Scents of caramel, cinnamon and pumpkin spice emanate from storefronts on State Street. Orange leaves with crispy edges fall to the ground only to be crunched a moment later by the paw of a puppy in a pumpkin costume. It’s undeniable: fall is arriving in Madison.

But, while nonchalantly following the costume-clad canine, look in the periphery. There is an entire homeless community in Madison and, for them, fall takes on a whole new meaning.

For Madison’s homeless, fall is full of cold, windy nights with only a blanket or two for warmth. It includes weighing whether sleeping in a shelter and risking assault is better than spending another sleepless night in an alcove between two storefronts. And, it involves fear of catching the flu or pneumonia with not a penny to spare for medical expenses. Their stories are raw, painful and human.

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“I’ve been on the streets for a year now,” a homeless person who wished to remain anonymous said. “It’s a terrible life. I was one credit away from getting my bachelors degree in business administration — one credit. I had an apartment, I had a job I had everything going for myself. And then, while I was almost eight months pregnant, my abusive ex-boyfriend beat me, made a noise complaint and I got kicked out of my apartment. So now I’m out here. I didn’t plan on this. I could have had a better life.”

While students walk around campus a world away from homeless people along the street, they need to remember that they might be much more similar than they think.

Just a mere few years ago this woman was taking notes in her lecture hall too. Winters in Madison are, “horribly cold,” another homeless woman who wished to remain anonymous said. “We do whatever we can to stay warm and depend on the kindness of others. This is the first meal we’ve had in two days,” she said, gesturing to a box of hot to-go meals a restaurant worker had dropped off for the three of them.

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The woman explained why they didn’t choose to go to a shelter for the winter.

“We tried those, we didn’t like them; that’s why we’re out here,” she said. “I actually was assaulted in a shelter. I would never go back. Ever.”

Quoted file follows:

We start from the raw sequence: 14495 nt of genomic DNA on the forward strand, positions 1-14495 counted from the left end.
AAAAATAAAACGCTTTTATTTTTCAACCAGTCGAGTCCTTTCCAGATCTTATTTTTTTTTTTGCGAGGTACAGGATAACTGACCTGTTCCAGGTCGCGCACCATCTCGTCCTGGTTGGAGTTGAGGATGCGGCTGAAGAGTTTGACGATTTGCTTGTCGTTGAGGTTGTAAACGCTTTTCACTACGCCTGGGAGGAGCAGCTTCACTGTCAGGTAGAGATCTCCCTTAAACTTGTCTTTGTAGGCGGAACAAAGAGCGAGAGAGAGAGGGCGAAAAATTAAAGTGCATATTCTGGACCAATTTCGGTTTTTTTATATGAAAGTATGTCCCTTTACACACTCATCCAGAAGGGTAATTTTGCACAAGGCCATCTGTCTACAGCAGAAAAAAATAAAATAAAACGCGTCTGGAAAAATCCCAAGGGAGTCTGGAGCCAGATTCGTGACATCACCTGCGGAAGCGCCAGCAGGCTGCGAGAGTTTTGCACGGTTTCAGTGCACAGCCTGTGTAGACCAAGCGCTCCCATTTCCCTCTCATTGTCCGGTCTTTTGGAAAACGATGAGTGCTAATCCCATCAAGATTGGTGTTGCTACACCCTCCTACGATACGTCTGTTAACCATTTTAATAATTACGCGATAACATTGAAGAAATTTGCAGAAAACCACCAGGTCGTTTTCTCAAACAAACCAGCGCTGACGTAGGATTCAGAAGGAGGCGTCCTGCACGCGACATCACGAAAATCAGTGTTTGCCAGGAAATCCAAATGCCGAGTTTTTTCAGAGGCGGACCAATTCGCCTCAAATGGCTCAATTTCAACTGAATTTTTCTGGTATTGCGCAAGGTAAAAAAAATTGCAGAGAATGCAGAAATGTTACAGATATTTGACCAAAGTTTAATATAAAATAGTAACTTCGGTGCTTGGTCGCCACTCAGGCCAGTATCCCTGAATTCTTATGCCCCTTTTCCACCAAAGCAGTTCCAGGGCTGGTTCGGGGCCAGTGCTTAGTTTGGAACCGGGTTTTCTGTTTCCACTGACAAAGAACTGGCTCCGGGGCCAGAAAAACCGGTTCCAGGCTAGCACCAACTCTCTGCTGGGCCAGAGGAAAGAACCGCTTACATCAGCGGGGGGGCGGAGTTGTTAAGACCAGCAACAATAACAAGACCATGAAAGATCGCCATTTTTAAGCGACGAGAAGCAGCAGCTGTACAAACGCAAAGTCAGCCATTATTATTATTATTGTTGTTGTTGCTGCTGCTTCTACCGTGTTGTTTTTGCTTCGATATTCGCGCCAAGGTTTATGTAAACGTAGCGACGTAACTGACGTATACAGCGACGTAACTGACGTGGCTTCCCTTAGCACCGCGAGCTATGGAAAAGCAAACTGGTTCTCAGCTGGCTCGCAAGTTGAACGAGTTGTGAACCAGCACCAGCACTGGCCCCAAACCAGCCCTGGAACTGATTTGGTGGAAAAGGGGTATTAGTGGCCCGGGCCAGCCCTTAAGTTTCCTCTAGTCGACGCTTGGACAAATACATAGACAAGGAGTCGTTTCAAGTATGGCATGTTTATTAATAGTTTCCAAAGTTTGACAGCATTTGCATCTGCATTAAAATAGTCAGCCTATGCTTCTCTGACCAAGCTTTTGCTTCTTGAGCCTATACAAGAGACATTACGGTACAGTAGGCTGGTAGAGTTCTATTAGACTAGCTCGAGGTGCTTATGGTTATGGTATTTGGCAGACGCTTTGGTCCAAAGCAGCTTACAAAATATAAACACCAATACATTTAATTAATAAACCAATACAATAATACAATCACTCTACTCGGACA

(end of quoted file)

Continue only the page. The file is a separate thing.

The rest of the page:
She expressed how much she enjoyed having UW students around her. “Girl, I’m like a party girl! I love to socialize and have fun.” A relatable sentiment for many college students.

Homeless people are more similar to the students than we think. While donating to a shelter is a wonderful contribution one can make to the homeless community, don’t forget about the people on the streets seen consistently. Don’t turn away from them; turn toward them. They’re just trying to get by like everyone else and could benefit tremendously from simple things many people have the capacity to give them. Bring any spare blankets, pillows, sleeping bags, socks, gloves or coats to the homeless folks around, or pick something up at Goodwill or Target. Anything will do. These acts could change their lives.

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No one is obligated to help those living on the streets, so let’s make that our job. We need to provide them with food, clothes, outerwear and respect, and ensure our fellow Madisonians make it through the winter as smoothly as possible. If we don’t, no one else will. So while snuggling up in a heated building in comfy socks and sipping hot tea, don’t forget about the Madison residents nearby out in the cold. Next time you see them, if nothing else, just give them a smile. Even that can bring a little warmth to a cold day.

Dana Munro ([email protected]) is a junior majoring in theatre and drama.